Our constitution has weathered over 200 years. During those centuries, it has proved to be a strong, yet malleable framework for our government. It has been flexible enough to meet the challenges of a changing world.
The U.S. Constitution, with the Bill of Rights, is the end product of thousands of years of political thought and governmental experiment. It is the model used by other new democracies.
I like to think of the U.S. constitution as an accordion. It bends and stretches to meet the needs of the people, but yet is strong and reliable, and always comes back to it's original position. It provides a workable blueprint for the operation of government. At the same time, it is the most perfect document to protect the rights of the individual citizen against the power of the government.
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United States Constitution
ABOUT THE AUTHOR
Judge Edward F. Butler, Sr., is a retired U.S. Federal Administrative Law Judge. He obtained his B.A. degree in Political Science from the University of Mississippi in 1958. In 1961, he received his Juris Doctor degree, with honors, from Vanderbilt University School of Law, where he was a Ford Foundation Scholar. He has served as a Professor of Law and as an Adjunct Professor of Political Science, and has taught American Constitutional Law and Government at the university level.
Judge Butler currently serves as Vice President General of the International District, and as National Trustee of the National Society, Sons of the American Revolution. He also is the current president of the Mexico Society, SAR, and is president elect of the San Antonio chapter.
Ripley's Believe It Or Not, Jan. 27, 2005.
It contains many of the safeguards found in the 5th Amendment to the U.S. Constitution.
The language is strikingly similar to the provisions of the 5th Amendment to the U.S. Constitution.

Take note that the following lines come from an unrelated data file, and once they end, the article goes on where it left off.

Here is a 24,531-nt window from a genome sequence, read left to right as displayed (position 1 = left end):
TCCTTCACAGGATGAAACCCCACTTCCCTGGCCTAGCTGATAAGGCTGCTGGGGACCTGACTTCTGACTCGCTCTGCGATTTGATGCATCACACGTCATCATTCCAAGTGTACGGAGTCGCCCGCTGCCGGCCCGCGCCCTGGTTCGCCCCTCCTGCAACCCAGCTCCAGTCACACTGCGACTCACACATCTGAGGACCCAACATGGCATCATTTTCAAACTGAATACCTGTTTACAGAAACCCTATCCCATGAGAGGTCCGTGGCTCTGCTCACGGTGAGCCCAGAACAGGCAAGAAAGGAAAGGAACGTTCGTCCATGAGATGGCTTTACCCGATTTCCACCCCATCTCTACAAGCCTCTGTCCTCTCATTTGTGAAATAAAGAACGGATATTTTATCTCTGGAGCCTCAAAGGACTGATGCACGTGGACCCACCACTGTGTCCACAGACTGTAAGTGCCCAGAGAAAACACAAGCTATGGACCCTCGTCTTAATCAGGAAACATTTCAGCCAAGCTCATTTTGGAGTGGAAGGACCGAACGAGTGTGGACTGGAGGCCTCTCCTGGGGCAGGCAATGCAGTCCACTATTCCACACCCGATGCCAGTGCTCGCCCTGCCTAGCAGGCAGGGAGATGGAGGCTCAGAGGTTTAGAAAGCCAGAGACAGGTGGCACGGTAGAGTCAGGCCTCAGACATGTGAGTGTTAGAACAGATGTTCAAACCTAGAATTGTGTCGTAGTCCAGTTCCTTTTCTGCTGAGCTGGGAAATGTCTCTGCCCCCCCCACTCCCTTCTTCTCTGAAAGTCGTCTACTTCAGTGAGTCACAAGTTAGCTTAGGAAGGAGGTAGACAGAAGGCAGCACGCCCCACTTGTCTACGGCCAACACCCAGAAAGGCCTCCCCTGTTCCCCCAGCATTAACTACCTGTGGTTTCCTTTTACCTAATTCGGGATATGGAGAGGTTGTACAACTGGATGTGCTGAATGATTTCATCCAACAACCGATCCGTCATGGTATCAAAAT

Although the U.S. Bill of Rights provides for habeas corpus , president Lincoln repeatedly violated that Amendment to the constitution by placing newspaper editors and socialites in jail for expressing their views toward Lincoln and the atrocities committed by his troops. Many citizens languished in jail for the duration of the war, while others died there.
Why two senators? Why not just one? Each state would still have been represented proportionately the same in the Senate. The only difference is that the electoral college (which elects the president), in each state, contains the number of electors equal to the total number of senators and congressmen in that state. Thus, each of the small states received an extra vote in the electoral college. Question: which of the U.S. presidential elections would have resulted differently, had each state been allotted only one senator? Would Lincoln have won? Would there have been a war when the South left the Union?
The six year term of office of Senators versus the two year term for Congressmen, clearly provided more continuity, and thus more power in the Senate. This also favored the small states.
Note that during the War For Southern Independence, Lincoln pursued a war against the South without the aid of Congress. Each year from 1860 to 1865 he sent a request to Congress that the Union declare war against the Confederacy, but Congress repeatedly refused. It did however, allow him the funds to pay for the army and it's supplies. For this reason this war has been viewed by many scholars as an illegal war.
The tenth amendment was the crux of the battle between the southern states, which argued that if the power was not expressly granted to the federal government, then it was reserved to the states. This “States Rights” contention was brushed aside by the U.S. Supreme Court in upholding the constitutionality of the several Civil Rights Laws and Voting Rights Laws. They were upheld based upon the “due process of law” clauses of the 5th and 14th Amendments and the “equal protection clause” of the 14th Amendment.